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Alcohol septal ablation after transaortic valve implantation: The dynamic nature of left outflow tract obstruction

Authors

  • Paul Sorajja MD, FSCAI,

    Corresponding author
    1. Department of Internal Medicine, Mayo Clinic, Rochester, Minnesota
    • Division of Cardiovascular Diseases, Mayo Clinic, Rochester, Minnesota
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  • Jeff D. Booker MD,

    1. Division of Cardiovascular Diseases, Mayo Clinic, Rochester, Minnesota
    2. Department of Internal Medicine, Mayo Clinic, Rochester, Minnesota
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  • Charanjit S. Rihal MD, FSCAI

    1. Division of Cardiovascular Diseases, Mayo Clinic, Rochester, Minnesota
    2. Department of Internal Medicine, Mayo Clinic, Rochester, Minnesota
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  • Conflict of interest: Nothing to report.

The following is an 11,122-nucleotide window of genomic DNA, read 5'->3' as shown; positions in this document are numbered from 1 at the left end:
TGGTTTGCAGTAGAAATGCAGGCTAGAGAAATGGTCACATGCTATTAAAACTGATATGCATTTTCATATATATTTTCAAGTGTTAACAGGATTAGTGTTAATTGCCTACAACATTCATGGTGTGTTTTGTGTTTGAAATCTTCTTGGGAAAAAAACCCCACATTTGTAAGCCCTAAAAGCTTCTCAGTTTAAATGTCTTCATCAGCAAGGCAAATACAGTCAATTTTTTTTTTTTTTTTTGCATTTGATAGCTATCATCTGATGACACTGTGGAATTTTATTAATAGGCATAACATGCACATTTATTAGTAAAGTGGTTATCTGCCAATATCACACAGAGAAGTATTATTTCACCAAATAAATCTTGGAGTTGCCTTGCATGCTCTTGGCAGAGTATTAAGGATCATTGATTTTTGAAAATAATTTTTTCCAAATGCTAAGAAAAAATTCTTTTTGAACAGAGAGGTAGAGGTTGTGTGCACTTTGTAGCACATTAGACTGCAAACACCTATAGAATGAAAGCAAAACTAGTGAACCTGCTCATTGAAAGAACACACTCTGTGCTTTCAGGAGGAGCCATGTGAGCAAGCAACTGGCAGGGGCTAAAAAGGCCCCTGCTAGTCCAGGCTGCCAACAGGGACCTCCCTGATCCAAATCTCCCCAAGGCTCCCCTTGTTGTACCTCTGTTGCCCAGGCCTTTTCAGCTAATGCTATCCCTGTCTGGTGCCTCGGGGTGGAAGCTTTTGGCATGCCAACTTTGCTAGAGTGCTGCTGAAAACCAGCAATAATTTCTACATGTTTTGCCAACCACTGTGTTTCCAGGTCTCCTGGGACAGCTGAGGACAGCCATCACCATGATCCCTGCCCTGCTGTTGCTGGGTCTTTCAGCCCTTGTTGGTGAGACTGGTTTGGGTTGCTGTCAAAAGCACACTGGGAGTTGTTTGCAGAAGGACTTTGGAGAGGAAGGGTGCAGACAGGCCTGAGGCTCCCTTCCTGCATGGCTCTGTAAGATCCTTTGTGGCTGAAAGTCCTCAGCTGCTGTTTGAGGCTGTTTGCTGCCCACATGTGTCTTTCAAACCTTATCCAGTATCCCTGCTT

Correspondence to: Paul Sorajja, MD, FSCAI, Associate Professor of Medicine, Mayo Clinic, Rochester, MN 55905. E-mail: sorajja.paul@mayo.edu

Abstract

Transcatheter aortic valve implantation (TAVI) has emerged as a less invasive and potentially high efficacious procedure for the treatment of high-risk patients with symptomatic aortic stenosis. Appropriate patient selection for TAVI is a key component to ultimate clinical success. Herein, we describe a patient with left ventricular outflow tract (LVOT) obstruction that became apparent only following relief of aortic stenosis with TAVI. This report highlights the dynamic nature of LVOT obstruction, which was successfully treated in our patient with catheter-based alcohol septal ablation. The potential to unmask dynamic LVOT obstruction with TAVI should be an important consideration in patient selection for the procedure, and the postoperative assessment of these patients. © 2012 Wiley Periodicals, Inc.

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